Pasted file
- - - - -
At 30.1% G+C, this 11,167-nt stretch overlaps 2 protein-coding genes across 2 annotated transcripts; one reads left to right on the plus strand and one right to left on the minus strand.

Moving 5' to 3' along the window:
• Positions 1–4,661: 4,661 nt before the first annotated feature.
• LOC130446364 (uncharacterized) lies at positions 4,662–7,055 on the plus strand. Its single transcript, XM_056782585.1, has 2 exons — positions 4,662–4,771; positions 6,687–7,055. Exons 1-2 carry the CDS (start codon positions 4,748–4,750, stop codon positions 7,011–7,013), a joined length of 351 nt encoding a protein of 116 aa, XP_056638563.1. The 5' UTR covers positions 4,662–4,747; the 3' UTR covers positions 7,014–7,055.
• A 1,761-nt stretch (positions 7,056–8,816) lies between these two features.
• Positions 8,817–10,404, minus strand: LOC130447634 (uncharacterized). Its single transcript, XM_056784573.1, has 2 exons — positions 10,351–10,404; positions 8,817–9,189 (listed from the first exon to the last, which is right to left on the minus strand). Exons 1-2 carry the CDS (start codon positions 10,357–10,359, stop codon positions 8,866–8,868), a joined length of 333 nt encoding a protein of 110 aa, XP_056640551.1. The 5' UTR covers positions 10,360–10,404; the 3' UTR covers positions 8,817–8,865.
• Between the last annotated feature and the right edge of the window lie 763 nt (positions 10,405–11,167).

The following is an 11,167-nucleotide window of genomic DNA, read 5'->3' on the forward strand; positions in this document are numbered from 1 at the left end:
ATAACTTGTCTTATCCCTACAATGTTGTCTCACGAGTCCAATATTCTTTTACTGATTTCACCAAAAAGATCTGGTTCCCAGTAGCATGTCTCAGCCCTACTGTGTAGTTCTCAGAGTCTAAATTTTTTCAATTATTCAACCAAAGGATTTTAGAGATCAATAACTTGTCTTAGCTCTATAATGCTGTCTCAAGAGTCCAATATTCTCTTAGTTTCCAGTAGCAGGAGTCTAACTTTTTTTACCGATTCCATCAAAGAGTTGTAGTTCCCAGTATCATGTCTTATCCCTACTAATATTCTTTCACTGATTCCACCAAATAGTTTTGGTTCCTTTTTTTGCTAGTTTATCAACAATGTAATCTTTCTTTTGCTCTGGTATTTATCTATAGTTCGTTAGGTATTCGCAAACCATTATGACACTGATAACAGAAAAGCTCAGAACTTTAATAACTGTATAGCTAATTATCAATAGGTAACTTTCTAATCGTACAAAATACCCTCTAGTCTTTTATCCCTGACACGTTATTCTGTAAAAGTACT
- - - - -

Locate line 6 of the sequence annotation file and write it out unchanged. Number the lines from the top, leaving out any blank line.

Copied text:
• Positions 8,817–10,404, minus strand: LOC130447634 (uncharacterized). Its single transcript, XM_056784573.1, has 2 exons — positions 10,351–10,404; positions 8,817–9,189 (listed from the first exon to the last, which is right to left on the minus strand). Exons 1-2 carry the CDS (start codon positions 10,357–10,359, stop codon positions 8,866–8,868), a joined length of 333 nt encoding a protein of 110 aa, XP_056640551.1. The 5' UTR covers positions 10,360–10,404; the 3' UTR covers positions 8,817–8,865.